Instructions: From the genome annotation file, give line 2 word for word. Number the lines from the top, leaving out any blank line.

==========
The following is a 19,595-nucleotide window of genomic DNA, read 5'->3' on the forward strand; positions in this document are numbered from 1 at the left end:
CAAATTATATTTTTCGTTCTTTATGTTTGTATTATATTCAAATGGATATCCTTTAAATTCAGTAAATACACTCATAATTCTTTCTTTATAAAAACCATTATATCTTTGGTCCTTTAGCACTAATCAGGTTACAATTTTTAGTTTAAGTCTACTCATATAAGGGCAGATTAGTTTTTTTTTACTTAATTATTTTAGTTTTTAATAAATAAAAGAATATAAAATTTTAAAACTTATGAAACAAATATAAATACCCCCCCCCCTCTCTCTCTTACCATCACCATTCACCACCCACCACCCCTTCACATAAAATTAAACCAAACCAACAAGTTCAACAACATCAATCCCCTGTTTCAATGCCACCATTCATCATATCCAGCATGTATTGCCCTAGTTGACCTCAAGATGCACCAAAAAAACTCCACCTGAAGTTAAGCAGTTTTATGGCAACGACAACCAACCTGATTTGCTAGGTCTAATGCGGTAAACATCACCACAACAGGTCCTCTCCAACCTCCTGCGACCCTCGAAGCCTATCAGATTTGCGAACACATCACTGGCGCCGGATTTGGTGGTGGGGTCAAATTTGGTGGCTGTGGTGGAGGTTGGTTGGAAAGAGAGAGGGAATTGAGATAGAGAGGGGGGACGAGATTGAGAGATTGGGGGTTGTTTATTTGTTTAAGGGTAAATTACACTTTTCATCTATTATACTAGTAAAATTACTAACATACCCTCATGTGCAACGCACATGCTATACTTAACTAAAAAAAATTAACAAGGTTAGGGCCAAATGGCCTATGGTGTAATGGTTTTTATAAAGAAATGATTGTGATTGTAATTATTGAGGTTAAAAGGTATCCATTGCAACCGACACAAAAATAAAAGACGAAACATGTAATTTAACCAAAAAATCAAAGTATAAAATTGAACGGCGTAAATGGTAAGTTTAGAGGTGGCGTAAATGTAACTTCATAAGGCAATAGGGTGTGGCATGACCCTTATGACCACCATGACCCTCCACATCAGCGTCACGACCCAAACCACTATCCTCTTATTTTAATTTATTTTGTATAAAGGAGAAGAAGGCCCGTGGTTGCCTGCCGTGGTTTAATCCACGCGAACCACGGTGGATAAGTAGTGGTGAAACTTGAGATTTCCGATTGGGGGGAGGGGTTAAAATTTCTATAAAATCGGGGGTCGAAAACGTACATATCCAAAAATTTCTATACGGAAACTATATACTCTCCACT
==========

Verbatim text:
CAAATTATATTTTTCGTTCTTTATGTTTGTATTATATTCAAATGGATATCCTTTAAATTCAGTAAATACACTCATAATTCTTTCTTTATAAAAACCATTATATCTTTGGTCCTTTAGCACTAATCAGGTTACAATTTTTAGTTTAAGTCTACTCATATAAGGGCAGATTAGTTTTTTTTTACTTAATTATTTTAGTTTTTAATAAATAAAAGAATATAAAATTTTAAAACTTATGAAACAAATATAAATACCCCCCCCCCTCTCTCTCTTACCATCACCATTCACCACCCACCACCCCTTCACATAAAATTAAACCAAACCAACAAGTTCAACAACATCAATCCCCTGTTTCAATGCCACCATTCATCATATCCAGCATGTATTGCCCTAGTTGACCTCAAGATGCACCAAAAAAACTCCACCTGAAGTTAAGCAGTTTTATGGCAACGACAACCAACCTGATTTGCTAGGTCTAATGCGGTAAACATCACCACAACAGGTCCTCTCCAACCTCCTGCGACCCTCGAAGCCTATCAGATTTGCGAACACATCACTGGCGCCGGATTTGGTGGTGGGGTCAAATTTGGTGGCTGTGGTGGAGGTTGGTTGGAAAGAGAGAGGGAATTGAGATAGAGAGGGGGGACGAGATTGAGAGATTGGGGGTTGTTTATTTGTTTAAGGGTAAATTACACTTTTCATCTATTATACTAGTAAAATTACTAACATACCCTCATGTGCAACGCACATGCTATACTTAACTAAAAAAAATTAACAAGGTTAGGGCCAAATGGCCTATGGTGTAATGGTTTTTATAAAGAAATGATTGTGATTGTAATTATTGAGGTTAAAAGGTATCCATTGCAACCGACACAAAAATAAAAGACGAAACATGTAATTTAACCAAAAAATCAAAGTATAAAATTGAACGGCGTAAATGGTAAGTTTAGAGGTGGCGTAAATGTAACTTCATAAGGCAATAGGGTGTGGCATGACCCTTATGACCACCATGACCCTCCACATCAGCGTCACGACCCAAACCACTATCCTCTTATTTTAATTTATTTTGTATAAAGGAGAAGAAGGCCCGTGGTTGCCTGCCGTGGTTTAATCCACGCGAACCACGGTGGATAAGTAGTGGTGAAACTTGAGATTTCCGATTGGGGGGAGGGGTTAAAATTTCTATAAAATCGGGGGTCGAAAACGTACATATCCAAAAATTTCTATACGGAAACTATATACTCTCCACT